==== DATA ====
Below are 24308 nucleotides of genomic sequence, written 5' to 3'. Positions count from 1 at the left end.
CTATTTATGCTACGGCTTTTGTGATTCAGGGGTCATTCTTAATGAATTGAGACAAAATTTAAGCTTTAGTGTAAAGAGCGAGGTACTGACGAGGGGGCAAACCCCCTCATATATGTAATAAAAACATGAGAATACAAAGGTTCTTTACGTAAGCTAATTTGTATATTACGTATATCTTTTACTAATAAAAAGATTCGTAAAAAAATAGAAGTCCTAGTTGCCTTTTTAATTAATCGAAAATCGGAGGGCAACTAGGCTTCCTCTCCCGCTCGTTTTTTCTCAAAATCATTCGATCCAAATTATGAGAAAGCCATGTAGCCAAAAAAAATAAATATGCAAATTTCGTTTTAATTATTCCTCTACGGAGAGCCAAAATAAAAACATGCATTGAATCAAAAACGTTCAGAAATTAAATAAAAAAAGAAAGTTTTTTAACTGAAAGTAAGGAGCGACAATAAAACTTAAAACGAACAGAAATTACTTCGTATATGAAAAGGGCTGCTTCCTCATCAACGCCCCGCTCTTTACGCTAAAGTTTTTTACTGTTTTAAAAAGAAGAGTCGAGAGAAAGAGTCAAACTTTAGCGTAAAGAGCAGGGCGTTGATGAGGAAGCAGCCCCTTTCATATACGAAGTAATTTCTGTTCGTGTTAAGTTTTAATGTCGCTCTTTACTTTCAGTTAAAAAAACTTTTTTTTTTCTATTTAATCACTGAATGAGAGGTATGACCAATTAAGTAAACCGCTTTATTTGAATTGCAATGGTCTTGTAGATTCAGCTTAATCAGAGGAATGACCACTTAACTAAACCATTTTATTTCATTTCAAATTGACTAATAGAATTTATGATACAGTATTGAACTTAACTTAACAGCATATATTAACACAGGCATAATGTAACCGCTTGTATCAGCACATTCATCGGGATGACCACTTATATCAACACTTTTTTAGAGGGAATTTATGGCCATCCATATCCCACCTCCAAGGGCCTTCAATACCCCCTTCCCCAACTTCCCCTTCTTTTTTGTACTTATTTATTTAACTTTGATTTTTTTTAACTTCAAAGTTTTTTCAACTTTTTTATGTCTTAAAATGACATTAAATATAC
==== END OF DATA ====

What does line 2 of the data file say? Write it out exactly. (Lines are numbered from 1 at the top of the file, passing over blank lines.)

CTATTTATGCTACGGCTTTTGTGATTCAGGGGTCATTCTTAATGAATTGAGACAAAATTTAAGCTTTAGTGTAAAGAGCGAGGTACTGACGAGGGGGCAAACCCCCTCATATATGTAATAAAAACATGAGAATACAAAGGTTCTTTACGTAAGCTAATTTGTATATTACGTATATCTTTTACTAATAAAAAGATTCGTAAAAAAATAGAAGTCCTAGTTGCCTTTTTAATTAATCGAAAATCGGAGGGCAACTAGGCTTCCTCTCCCGCTCGTTTTTTCTCAAAATCATTCGATCCAAATTATGAGAAAGCCATGTAGCCAAAAAAAATAAATATGCAAATTTCGTTTTAATTATTCCTCTACGGAGAGCCAAAATAAAAACATGCATTGAATCAAAAACGTTCAGAAATTAAATAAAAAAAGAAAGTTTTTTAACTGAAAGTAAGGAGCGACAATAAAACTTAAAACGAACAGAAATTACTTCGTATATGAAAAGGGCTGCTTCCTCATCAACGCCCCGCTCTTTACGCTAAAGTTTTTTACTGTTTTAAAAAGAAGAGTCGAGAGAAAGAGTCAAACTTTAGCGTAAAGAGCAGGGCGTTGATGAGGAAGCAGCCCCTTTCATATACGAAGTAATTTCTGTTCGTGTTAAGTTTTAATGTCGCTCTTTACTTTCAGTTAAAAAAACTTTTTTTTTTCTATTTAATCACTGAATGAGAGGTATGACCAATTAAGTAAACCGCTTTATTTGAATTGCAATGGTCTTGTAGATTCAGCTTAATCAGAGGAATGACCACTTAACTAAACCATTTTATTTCATTTCAAATTGACTAATAGAATTTATGATACAGTATTGAACTTAACTTAACAGCATATATTAACACAGGCATAATGTAACCGCTTGTATCAGCACATTCATCGGGATGACCACTTATATCAACACTTTTTTAGAGGGAATTTATGGCCATCCATATCCCACCTCCAAGGGCCTTCAATACCCCCTTCCCCAACTTCCCCTTCTTTTTTGTACTTATTTATTTAACTTTGATTTTTTTTAACTTCAAAGTTTTTTCAACTTTTTTATGTCTTAAAATGACATTAAATATAC